Naturally we got curious about where this brew came from, especially since the delayed side effects could at times be both varied and unpleasant. Asking around town got some of us actual tours of mahkollee breweries. In the early 70s, things were still tough in Korea and rice was meant to be eaten, not used in brewing, so it was illegal to make alcoholic beverages with rice. The little mahkollee breweries in our towns were operated by only a few people, fermenting pretty much whatever was available and cheap – usually this meant things like sweet potatoes. After just a few days, the batch of fermented stuff would be strained through cloths (it’s said the term mahkollee is from Korean words meaning “quickly” or “violently” and “rag”). As you might guess, this was a fast process aimed at getting the beverage to the farmers and townspeople quickly with a reasonable alcohol level. So that would be your typical small bar’s product. This would be what volunteers would drink most often, both with co-workers after work and while on the job visiting the myuns. As a visiting bureaucrat from a higher level, the volunteer would be offered generous hospitality, to the point that it sometimes became difficult to get around to whatever task one had planned to accomplish on that trip. There was, however, much knowledge gathered about where the tastiest mahkollee could be found. Often it was in the most out-of-the-way locations, where there were fewer people and transportation was less frequent. 

In addition, people home-brewed mahkollee. This was often a much different matter. Volunteers would run across home-brew on occasions like birthdays of elderly people. Sometimes an entire village would pitch in with food and drink, and getting invited to one of these parties was a special treat. Here the mahkollee would be a thicker brew, often a pale tan in color – sort of the equivalent of Guinness Stout in terms of both nutrition and kick. Naturally there were suspicions that some rice or barley found its way into the brew. 

Finally, many volunteers after a few months of service discovered that although rice mahkollee was illegal, that didn’t mean it didn’t exist. Volunteers in south Cholla province discovered a brewery in the provincial capital of Kwangju and the bars supplied by that brewery, where a quiet word and a bit of cash could get anything from a pot or two of rice mahkollee all the way up to barrels (mal) of it. Back then that particular brew was referred to as dong-dong joo, because the rice grains would float on the surface, thereby proving it was rice liquor. The volunteers in south Cholla province were visited periodically by Peace Corps staff, usually Koreans with one or two Americans tagging along. On one such occasion the staff person from Chunju with a couple of Seoul office staff came for a visit, and was greeted with refreshment in a favorite bar of the volunteers near the provincial offices (the Woggle-Woggle Chip, which meant something like busy or crowded), consisting of pindaedukk made fresh on the spot from beans ground in a stone hand mill before the customers’ eyes, accompanied by several mal of  dong-dong joo. To say the staffers were bemused by the volunteers’ rapid assimilation into Korean culture was an understatement. But they enjoyed the feast, and the dong-dong joo.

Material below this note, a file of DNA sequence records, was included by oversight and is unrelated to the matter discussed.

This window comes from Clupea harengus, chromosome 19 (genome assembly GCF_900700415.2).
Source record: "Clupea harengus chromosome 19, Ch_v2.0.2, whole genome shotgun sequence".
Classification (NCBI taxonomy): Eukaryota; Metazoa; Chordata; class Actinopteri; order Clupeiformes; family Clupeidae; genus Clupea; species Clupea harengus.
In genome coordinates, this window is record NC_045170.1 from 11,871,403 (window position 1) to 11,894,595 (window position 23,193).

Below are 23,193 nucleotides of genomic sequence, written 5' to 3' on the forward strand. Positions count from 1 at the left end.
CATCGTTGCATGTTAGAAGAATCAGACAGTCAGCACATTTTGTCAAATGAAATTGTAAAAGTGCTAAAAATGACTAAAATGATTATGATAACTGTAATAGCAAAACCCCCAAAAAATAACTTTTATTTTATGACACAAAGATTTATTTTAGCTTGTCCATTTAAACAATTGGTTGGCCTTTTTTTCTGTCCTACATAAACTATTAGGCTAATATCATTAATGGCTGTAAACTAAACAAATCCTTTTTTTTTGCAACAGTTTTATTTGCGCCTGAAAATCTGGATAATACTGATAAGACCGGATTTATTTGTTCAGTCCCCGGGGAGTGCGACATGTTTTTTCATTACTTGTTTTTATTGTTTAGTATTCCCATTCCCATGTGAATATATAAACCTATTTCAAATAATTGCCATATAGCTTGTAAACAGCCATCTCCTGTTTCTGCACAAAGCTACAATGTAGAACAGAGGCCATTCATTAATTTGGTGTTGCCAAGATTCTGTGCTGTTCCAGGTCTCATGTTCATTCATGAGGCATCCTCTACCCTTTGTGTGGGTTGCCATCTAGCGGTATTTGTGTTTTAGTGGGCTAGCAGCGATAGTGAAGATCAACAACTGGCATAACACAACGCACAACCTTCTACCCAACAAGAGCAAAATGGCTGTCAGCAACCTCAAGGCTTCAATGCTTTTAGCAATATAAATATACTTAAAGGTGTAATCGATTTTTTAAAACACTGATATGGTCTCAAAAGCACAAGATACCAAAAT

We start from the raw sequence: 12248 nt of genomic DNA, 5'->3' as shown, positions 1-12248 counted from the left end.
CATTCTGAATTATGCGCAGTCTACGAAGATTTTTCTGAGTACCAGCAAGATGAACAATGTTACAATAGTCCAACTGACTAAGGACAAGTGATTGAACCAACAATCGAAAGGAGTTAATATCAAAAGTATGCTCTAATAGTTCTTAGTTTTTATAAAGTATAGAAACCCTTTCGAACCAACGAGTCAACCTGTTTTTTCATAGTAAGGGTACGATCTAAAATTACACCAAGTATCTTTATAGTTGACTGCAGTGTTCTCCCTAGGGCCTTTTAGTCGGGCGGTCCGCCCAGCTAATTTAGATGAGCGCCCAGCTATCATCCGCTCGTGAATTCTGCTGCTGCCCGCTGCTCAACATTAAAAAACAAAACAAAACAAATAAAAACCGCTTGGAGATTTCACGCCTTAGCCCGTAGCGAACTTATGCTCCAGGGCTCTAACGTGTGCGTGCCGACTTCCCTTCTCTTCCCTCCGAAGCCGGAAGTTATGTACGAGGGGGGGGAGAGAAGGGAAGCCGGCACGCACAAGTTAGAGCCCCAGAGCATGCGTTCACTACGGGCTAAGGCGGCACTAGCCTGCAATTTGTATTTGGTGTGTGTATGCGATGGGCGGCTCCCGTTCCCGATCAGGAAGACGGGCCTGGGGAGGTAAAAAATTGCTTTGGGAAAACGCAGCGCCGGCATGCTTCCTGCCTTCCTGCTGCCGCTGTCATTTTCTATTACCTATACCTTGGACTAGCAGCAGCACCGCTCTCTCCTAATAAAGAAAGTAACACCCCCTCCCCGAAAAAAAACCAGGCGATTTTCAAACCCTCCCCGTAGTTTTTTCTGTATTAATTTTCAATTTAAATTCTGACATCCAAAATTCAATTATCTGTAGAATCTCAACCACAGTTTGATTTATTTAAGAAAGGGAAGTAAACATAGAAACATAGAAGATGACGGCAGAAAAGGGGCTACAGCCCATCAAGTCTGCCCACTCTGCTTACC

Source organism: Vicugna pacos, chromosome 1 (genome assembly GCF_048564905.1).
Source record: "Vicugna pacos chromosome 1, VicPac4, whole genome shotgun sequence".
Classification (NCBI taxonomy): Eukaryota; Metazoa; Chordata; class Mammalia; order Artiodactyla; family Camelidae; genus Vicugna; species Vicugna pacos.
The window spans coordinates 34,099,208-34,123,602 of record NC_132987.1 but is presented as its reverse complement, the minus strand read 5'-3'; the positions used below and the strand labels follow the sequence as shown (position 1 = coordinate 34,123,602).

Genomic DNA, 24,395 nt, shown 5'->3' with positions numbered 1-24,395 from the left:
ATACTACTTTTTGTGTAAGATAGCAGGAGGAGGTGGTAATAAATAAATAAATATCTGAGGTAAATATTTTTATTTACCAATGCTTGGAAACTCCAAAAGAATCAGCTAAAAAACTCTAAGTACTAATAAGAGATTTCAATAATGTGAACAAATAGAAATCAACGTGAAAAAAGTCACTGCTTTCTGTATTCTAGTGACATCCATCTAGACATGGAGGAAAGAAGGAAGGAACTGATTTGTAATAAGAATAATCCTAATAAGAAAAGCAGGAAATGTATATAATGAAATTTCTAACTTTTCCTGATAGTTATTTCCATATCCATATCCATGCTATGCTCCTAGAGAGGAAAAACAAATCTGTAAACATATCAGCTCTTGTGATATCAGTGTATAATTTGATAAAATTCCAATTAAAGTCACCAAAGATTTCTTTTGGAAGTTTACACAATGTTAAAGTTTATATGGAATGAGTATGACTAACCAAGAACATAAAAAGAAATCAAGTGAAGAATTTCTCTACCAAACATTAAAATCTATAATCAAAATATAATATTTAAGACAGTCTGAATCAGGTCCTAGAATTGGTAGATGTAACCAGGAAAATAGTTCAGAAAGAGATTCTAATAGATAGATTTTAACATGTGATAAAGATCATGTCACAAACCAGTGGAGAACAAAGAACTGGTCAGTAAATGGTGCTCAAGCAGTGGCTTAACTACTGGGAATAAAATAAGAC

*K4E Note: the current romanization is makgeolli although the former spelling, which is the one used by the author, is closer to the true pronunciation.

(Dan Strickland was a Peace Corps Volunteer in Korea in the 1970's.)

Photo from Korea Tourism Organization